LGBTQ+ actors are raising their voices in support of the ongoing SAG-AFTRA strike which has effectively discontinued Hollywood’s operations.


@TheMCBonilla tweeted about her success as a strike captain, saying that she had over 700 @sagaftra members show up on Day 1.


The Screen Actors Guild and American Federation of Television and Radio Artists (SAG-AFTRA) approved a strike last Thursday, in response to failed negotiations with the Alliance of Motion Picture and Television Producers (AMPTP). The union for actors in films and television took this action after deciding to support a healthy working environment and sufficient wages for the artist, including those who are not known widely. Since last Friday, the actors have been striking in solidarity with the Writer Guild of Americas (WGA) members, who have been on boycotts since May, showing a protest for their rights and demands in Hollywood.


But even well-known actors who make appearances on popular shows are highlighting the devastating effect of the streaming boom on the residuals. These residuals have been a traditional source of income for actors and other professionals involved in TV and film productions often earned from reruns, syndication, and home media sales. However, due to the shift towards streaming platforms, they can no longer rely on traditional earnings.


The cast of Netflix’s popular series, “Orange is the New Black” recently in a New Yorker article, revealed their low pay rate from the show, in spite of it being one of the groundbreaking hits of the streaming era. Lea DeLaria, the LGBTQ+ actor from the show, revealed that her payouts for the series are only around $20. As per the magazine’s report, the CEO of Netflix Ted Sarandos receives a salary of $22 million.


During the strike in New York last week, gay actor Anthony Rapp, accompanied by his partner and their son, discussed the consequences of streaming on actors’ residual checks.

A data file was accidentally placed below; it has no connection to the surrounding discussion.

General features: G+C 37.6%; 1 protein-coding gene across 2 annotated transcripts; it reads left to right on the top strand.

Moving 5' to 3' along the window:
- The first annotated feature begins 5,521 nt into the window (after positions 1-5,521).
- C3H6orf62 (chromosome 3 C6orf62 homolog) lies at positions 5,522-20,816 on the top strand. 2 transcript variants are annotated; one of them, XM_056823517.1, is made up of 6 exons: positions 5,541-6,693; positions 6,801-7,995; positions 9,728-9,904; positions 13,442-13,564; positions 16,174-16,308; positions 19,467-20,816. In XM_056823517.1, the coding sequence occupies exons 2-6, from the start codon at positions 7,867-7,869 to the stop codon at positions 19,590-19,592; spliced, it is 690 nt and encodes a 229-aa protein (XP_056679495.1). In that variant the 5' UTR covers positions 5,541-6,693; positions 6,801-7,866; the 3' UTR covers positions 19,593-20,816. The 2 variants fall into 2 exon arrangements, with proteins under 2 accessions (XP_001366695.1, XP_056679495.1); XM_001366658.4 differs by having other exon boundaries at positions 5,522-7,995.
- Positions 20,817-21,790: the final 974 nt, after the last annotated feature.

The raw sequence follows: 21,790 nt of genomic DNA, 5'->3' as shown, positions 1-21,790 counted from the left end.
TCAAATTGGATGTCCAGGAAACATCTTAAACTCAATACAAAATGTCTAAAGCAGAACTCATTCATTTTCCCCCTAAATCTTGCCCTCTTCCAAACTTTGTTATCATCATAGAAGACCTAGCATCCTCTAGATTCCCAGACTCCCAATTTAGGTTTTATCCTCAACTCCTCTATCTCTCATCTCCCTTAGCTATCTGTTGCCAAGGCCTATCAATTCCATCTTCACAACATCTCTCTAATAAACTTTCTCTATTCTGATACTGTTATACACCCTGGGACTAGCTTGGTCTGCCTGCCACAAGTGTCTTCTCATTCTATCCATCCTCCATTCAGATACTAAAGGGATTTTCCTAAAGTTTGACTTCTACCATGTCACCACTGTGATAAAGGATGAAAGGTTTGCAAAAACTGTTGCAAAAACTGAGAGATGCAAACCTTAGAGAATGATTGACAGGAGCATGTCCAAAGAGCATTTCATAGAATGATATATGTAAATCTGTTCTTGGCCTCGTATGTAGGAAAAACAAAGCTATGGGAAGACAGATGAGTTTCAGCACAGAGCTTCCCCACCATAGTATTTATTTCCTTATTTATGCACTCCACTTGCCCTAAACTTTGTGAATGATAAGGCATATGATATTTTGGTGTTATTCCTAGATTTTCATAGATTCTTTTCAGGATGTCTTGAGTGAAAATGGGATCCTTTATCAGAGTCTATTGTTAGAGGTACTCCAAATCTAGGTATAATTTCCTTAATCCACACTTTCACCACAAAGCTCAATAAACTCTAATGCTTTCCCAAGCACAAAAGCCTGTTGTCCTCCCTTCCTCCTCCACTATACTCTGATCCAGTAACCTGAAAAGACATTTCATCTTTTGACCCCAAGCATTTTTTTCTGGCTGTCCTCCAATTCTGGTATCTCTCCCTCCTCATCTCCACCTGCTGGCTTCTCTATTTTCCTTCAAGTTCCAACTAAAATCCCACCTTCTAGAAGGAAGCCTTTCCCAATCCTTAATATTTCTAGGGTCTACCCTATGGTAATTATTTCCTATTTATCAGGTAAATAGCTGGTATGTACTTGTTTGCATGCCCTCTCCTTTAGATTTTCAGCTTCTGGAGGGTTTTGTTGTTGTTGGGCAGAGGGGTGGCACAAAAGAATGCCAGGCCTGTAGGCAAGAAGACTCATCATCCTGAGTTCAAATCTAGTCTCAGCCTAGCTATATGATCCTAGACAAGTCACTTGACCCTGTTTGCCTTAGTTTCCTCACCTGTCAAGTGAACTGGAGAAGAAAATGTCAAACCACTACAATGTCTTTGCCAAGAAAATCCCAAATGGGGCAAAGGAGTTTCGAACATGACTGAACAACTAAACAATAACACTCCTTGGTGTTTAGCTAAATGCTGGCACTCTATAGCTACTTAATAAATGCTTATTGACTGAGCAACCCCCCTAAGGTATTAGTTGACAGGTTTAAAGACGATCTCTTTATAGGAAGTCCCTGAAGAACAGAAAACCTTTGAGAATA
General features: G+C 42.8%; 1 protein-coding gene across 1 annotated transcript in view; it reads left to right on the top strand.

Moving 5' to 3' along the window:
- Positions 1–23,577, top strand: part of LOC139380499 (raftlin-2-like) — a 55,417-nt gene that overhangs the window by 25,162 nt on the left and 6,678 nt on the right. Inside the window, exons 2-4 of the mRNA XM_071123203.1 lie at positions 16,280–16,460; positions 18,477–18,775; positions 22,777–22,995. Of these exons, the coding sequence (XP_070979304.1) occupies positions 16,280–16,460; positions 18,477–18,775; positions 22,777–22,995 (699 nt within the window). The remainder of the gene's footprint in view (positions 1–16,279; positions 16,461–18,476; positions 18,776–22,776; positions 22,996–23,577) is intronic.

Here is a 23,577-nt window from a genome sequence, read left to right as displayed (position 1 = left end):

“I did a few episodes of The Knick several years ago and it’s on some form of streaming now and I get like $1.25 in residuals a couple of times a year,” he told Variety. “I did a couple of episodes of The Good Fight, again, $3 residuals, $1.50 residuals.”


Rapp elaborated that before the strike of 1960 writers and actors, those who starred in popular tv shows were only paid their base salary without any additional compensation. While studios and networks continued to make profits significantly, equivalent to millions of dollars, from the actors’ performances.


“So that was the first time we were able to make the case, ‘You’re continuing to profit off of the labor that we provided. There would not be these products if it weren’t for our labor, so we should benefit from the continuing service of that,” he elaborated. “And yes, streaming, these things live on their services, or they simply take them off, so they don’t have to pay residuals anymore. We’re in an entirely new landscape and the companies have not met us halfway to account for the differences.”


On July 13th, child actor Mara Wilson, who identifies as bisexual, tweeted that she earned only a little amount of money from her voice roles in Netflix’s BoJack Horseman and in Disney’s Big Hero 6 and that she didn’t qualify for SAG-AFTRA health benefits.